Leah Aden

  • November 27, 2017
    Guest Post

    by Leah Aden, LDF Senior Counsel

    *This piece was originally posted on Medium.

    In 2020, the federal government will undertake the monumental and important task of attempting to count each person residing within our country’s borders. An exercise that has taken place every 10 years, since 1790, and is mandated by the U.S. Constitution, it cannot be overstated how important the Census is to the well-functioning, representative democracy that our country strives to be. The Black community that the NAACP Legal Defense and Educational Fund, Inc. (LDF), where I work, serves, has a lot to lose if they, like other communities of color, are not counted fairly and accurately in the 2020 Census.

  • May 29, 2014
    Guest Post

    by Leah Aden, Assistant Counsel, Political Participation Group, NAACP Legal Defense and Educational Fund

    When Black voters in Fayette County, Georgia took to the polls during a primary election earlier this month, they experienced, for the first time in the county’s 191-year history, the opportunity to elect their candidates of choice to the Board of Commissioners and Board of Education.

    It is more than just serendipity that this election took place almost exactly 60 years to the day that our nation celebrated the Supreme Court’s landmark decision in Brown v. Board of Education on May 17, 1954. Brown ended legally enforced segregation in our country’s public schools and overturned the "separate but equal" doctrine that segregated all aspects of American society. The Brown decision also breathed life into the Civil Rights movement, which in turn led to the creation of the Voting Rights Acts of 1965, widely considered the movement’s greatest victory.

    But for the voters of Fayette County, that victory was a long time coming. Prior to the historic election in May 2014, Fayette County used at-large voting to maintain a racially segregated Board of Commissioners and Board of Education. Although Black voters comprise nearly 20 percent of Fayette County’s population, are geographically concentrated within the County, and consistently vote together to attempt to elect candidates of their choice, no Black candidate has ever been elected to either body under the at-large system of election. Indeed, because Black-preferred candidates are not meaningfully supported by white voters, who comprise 70 percent of Fayette County’s population, those candidates cannot win a county-wide election under the at-large electoral scheme.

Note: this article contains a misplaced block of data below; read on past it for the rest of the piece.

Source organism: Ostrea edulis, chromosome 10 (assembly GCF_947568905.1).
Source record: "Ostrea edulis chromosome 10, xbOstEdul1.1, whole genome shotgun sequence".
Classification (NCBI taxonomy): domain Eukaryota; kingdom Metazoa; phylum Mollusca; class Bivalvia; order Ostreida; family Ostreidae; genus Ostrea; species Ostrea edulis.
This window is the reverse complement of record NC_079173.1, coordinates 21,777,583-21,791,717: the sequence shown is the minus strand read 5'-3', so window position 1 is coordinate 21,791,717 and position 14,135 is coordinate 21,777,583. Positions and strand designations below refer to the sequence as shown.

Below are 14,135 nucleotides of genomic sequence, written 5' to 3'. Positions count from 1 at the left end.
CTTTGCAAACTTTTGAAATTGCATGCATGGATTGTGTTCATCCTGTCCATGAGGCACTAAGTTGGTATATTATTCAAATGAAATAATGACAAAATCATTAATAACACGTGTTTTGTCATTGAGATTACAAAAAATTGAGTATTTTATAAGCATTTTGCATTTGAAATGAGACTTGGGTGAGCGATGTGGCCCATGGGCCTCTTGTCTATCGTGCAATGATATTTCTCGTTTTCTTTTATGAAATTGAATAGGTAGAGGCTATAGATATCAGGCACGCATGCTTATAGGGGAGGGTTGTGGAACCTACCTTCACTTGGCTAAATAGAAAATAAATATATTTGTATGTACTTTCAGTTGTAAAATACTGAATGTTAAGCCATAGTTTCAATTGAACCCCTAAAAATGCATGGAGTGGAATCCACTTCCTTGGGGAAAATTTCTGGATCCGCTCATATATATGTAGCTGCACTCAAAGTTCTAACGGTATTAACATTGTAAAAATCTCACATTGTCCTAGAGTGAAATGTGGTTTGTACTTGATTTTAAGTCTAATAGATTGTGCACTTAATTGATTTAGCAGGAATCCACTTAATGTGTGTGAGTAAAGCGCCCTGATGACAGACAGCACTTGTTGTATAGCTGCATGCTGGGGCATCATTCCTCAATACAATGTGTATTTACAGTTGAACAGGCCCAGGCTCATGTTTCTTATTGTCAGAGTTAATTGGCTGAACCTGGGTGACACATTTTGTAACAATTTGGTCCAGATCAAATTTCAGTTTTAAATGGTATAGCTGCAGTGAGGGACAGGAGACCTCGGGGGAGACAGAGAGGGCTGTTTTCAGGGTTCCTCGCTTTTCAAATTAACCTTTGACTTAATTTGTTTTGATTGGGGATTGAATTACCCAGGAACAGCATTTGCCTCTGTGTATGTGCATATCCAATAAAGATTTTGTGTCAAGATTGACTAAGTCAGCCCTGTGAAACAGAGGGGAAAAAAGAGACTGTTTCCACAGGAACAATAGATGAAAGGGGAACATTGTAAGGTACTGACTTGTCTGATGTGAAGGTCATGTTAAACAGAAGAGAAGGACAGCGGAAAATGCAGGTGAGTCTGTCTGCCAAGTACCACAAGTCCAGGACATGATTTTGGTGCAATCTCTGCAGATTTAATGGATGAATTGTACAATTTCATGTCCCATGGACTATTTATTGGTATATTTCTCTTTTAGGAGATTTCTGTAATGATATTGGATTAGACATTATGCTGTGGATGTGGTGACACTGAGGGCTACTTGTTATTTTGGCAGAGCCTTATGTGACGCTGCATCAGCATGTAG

• February 10, 2014
    Guest Post
    by Leah Aden, Assistant Counsel, Political Participation Group, NAACP Legal Defense and Educational Fund
     
    * Ms. Aden is a member of the litigation team in Terrebonne Parish Branch NAACP et al. v. Jindal et al.
     
    Last week, nearly 60 years after the NAACP Legal Defense and Educational Fund, Inc’s (LDF) client, Autherine Lucy, sought to become the first Black student to integrate the University of Alabama, LDF and cooperating Louisiana attorney Ronald L. Wilson filed a federal lawsuit to empower Black voters in Terrebonne Parish, Louisiana to elect their candidates of choice for the 32nd Judicial District Court for the first time in the Parish’s history.
     
    The lawsuit, Terrebonne Parish Branch NAACP et al. v. Jindal et al., filed on behalf of the Terrebonne Parish Branch NAACP and several Black voters in Terrebonne, challenges the Parish’s at-large method of electing judges for this state court as a violation of the Voting Rights Act and the U.S. Constitution.
     
    For nearly two centuries, Terrebonne Parish has used at-large voting to maintain a racially segregated 32nd Judicial District Court. That system for electing judges has guaranteed that Black voters, in spite of having tried in election after election, cannot elect their judges of choice for this court. As a result, a Black candidate has never been elected as a judge on the 32nd Judicial District Court. Meanwhile, a sitting judge on this parish court has been suspended for wearing blackface, an orange prison jumpsuit, handcuffs, and an afro wig to a Halloween party as part of his offensive parody of a Black prison inmate.
     
    This lawsuit seeks to bring greater inclusion and democratic legitimacy to Terrebonne Parish’s political process through district-based voting. For too long, at-large voting, in combination with racial bloc voting, has functioned as a structural wall of exclusion to this parish court.  Although Black voters comprise nearly 20 percent of the Parish’s voting-age population, and consistently vote together in parish-wide elections, the at-large electoral method dilutes their cohesive vote for their preferred candidates of choice.